Speaking on how Google cloud platform works, Professor Misra explained that, “Google Cloud platform is a set of modular cloud based services that allows one to create anything from simple websites to complex applications. It also provides the building blocks so that one can quickly develop everything from simple websites to complex applications. Individuals have to explore how they can make cloud platform work for them.” He added that developers were building a wide range of applications on App Engine, including a scalable web and mobile applications, games, enterprise applications and more.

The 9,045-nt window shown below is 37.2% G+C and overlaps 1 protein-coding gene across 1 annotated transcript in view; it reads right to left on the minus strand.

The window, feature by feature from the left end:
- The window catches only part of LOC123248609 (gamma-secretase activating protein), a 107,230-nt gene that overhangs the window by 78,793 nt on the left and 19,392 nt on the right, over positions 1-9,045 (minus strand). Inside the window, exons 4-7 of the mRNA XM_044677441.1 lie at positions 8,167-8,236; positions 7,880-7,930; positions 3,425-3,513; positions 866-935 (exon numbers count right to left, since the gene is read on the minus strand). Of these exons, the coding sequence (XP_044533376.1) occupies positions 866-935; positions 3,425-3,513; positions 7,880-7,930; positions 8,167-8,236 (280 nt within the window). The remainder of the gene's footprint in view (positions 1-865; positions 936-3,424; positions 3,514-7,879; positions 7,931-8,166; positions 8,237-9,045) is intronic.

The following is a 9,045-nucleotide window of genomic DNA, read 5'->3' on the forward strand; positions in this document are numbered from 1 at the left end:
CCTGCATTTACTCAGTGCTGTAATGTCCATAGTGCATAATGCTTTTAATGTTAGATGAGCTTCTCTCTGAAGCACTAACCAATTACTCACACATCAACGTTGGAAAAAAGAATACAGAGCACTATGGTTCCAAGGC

He identified University of Ilorin (Unilorin), University of Benin (UniBen) and some other tertiary institutions to have subscribed to Google Apps for Education. He added that Google Apps for Education was a suite of free productivity tools for classroom collaboration and it was free for schools with 24/7 support at no cost. Users would never have to worry about ads and would also be in control of their data. It could also be used on any device (e.g. PC, tablet or phone) while allowing the user to enjoy a consistent experience irrespective of the device.

“An educational institution that desires to adopt Software as a Service (SaaS) should note that the service model will not require more than a device that has an internet browser for access. Software as a Service (SaaS) packages from providers like Google come free of charge to individual users within an educational institution. It requires no software licenses or updates as this will be taken care of by the SaaS Provider”, he said.